SPYING FROM HAMMOCK as Radish dragged home the spine of a winter-killed whitetail he'd scavenged in the forest, I realized that I had developed a bad case of professional jealousy. The truth is, my 13-year-old red heeler was far better at what he did than I am at what I do. While I was missing the boat, buying high and selling low, choking on the anxieties that settle in with the night, yet feeling nothing in the morning except that cool remove, Radish joyously organized his days so that they passed before him like gleaming cans of Alpo on an endless conveyor belt. Because he was a monument to the simple life naturally lived, I decided to study him one summer day, to read him as if he were one of those get-ahead books, Ten Habits of the Super Successful, say, or Twelve Steps to the New You.
The next morning I wandered from the bedroom to find him sprawled on the living room couch with Clara, our little four-year-old Border collie. On the other couch were three of their pals from the neighborhood, an expensive corgi of the Cardigan variety named Mister Rogers, an Australian shepherd named Cricket, and a sweet-tempered pit bull named Big Head Todd. These high breeds sometimes spent the night whenever Radish allowed them through the dog door. They had about them the contemplative emotional weather of people who had just settled onto their beach blankets with a best-seller and a cold one. My wife, Kitty, ushered out the neighbors so the home dogs could eat their breakfasts. And then our day began.
Radish trotted down the hill behind the house to the slough for a drink and the first of his many swims. Next stop was the corrals, where Kitty was feeding the horses. Radish made a beeline for Mokie, a mare Kitty's family has owned for all of the horse's 35 years. His obsession with this geriatric wonder was based on the fact that because her teeth have been ground to stubs much of the meal she chews dribbles from her mouth and falls to the ground. After grazing on horse feed, Radish sampled next a nice fresh horse turd, a delicacy no dog can seem to resist, rendering the phrase "shit-eating dog" redundant. He was so fond of a little taste every day that in the winter he smuggled in frozen hunks of it, dropping them on the hearth to thaw.
When he was finished at the corrals I followed as he headed across our front field, under the wood-rail fence, and out into the pastures of the ranch next door. When we first moved to this floodplain in western Montana, Radish counted on the fact that the rancher fed his cattle every morning with milled oats. Because stealing oats came under the heading of what Radish did for a living, he made these feedlots a mandatory stop on his daily roam until the rancher went to an all-hay diet. But it wasn't the memory of porridge that drove Radish on, it was grooming. Or maybe "image enhancement" would better describe the streak of green cow shit that he smeared across his cape as he rolled on his back in the muck, his legs waving languidly in the sweet mountain air. He jumped to his feet with a satisfied grunt and turned to admire the glorious mess he'd made of himself.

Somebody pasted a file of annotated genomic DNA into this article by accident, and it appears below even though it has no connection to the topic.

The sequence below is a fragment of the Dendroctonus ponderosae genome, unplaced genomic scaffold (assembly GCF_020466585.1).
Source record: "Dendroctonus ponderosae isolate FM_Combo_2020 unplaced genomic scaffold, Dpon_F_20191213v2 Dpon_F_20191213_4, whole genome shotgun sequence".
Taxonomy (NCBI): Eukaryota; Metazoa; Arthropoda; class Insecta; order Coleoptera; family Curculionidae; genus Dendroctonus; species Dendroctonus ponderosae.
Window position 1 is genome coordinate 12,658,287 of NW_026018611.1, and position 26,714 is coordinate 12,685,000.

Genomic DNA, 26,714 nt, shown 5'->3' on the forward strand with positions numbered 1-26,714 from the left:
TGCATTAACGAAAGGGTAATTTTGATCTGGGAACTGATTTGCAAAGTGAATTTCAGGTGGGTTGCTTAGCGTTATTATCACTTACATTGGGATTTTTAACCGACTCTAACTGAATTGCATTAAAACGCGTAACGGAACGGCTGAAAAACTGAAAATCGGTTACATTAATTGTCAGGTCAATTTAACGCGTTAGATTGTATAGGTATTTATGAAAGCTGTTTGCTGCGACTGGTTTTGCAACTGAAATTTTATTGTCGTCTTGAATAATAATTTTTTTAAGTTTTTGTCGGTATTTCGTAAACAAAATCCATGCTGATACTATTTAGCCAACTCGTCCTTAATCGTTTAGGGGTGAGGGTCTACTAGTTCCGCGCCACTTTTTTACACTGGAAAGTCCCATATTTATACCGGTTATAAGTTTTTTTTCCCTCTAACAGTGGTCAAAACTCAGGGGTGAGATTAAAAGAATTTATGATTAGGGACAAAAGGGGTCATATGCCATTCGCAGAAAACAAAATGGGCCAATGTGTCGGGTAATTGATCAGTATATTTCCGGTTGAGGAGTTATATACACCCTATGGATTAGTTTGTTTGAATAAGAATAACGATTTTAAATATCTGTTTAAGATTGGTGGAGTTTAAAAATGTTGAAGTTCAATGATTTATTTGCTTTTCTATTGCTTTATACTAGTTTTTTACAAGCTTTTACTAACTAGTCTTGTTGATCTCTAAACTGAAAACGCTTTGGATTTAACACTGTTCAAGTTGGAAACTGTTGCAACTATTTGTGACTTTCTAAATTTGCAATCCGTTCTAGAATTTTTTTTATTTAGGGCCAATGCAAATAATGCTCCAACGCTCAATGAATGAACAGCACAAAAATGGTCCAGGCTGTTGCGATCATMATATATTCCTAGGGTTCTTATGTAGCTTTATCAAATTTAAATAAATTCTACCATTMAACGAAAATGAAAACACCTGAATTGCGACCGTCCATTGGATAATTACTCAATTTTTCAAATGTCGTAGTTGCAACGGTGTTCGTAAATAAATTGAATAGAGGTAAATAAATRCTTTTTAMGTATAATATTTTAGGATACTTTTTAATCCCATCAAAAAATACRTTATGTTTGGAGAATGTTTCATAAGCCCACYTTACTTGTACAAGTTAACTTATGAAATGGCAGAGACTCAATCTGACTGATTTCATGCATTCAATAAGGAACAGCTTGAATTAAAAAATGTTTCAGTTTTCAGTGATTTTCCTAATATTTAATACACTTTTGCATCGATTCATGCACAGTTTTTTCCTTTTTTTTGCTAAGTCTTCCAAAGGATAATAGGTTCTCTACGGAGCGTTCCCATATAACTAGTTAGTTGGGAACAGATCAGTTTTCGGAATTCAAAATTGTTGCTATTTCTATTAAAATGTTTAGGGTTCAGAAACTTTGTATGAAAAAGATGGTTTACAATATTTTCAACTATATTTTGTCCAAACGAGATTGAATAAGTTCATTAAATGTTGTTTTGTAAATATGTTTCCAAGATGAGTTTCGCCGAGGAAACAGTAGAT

I walked him back down to the slough and heaved a stick into the water. He went after it like a shot, throwing himself off the bank and hitting so hard his belly flop spooked a pair of pheasants, which exploded from the brush with a stream of cuss words and a flurry of wings. When Clara heard the ruckus she streaked from the house and flung herself into the water as well, in order to wrestle Radish for the stick. They swam around each other in circles, growling, a dog fixed to each end of the stick, until Radish let her have what she wanted. It was his nature to live and let live. He'd been in only two fights—a blue heeler named Bingo tore his right ear, and a neighbor's calico named Wilma jumped on his back and rode him like a bronco.
We got Radish from a cattle rancher named Jerry Hamel, whose spread is on the Flathead Indian Reservation. Six years earlier we'd bought a mare from Hamel, and we trusted his estimation of animals. But when we drove up to look at the pup he was so fat and his legs so short I decided this blob couldn't possibly be a heeler—that speedy and quick-witted working breed that everyone in the West who traffics in quarter horses simply must own to complete his self-conscious ensemble.
But Jerry assured me that this bag of butter was indeed a heeler; he was fat because he and his brother, Mouse, were the only pups in the litter. When we drove back to the rez a few weeks later, Radish and Shine, his momma, were playing in an irrigation ditch. Before he could waddle off I snatched him up. While I sat with him in the truck and Kitty chatted with Hamel I noticed that this new addition to our menagerie had no tail.
"Jerry!" I called, not knowing then that working dogs are often docked so there's nothing to get in the way of the work.
"Where's his tail?"
"Ho, you know Indians," Hamel said. "We ate it."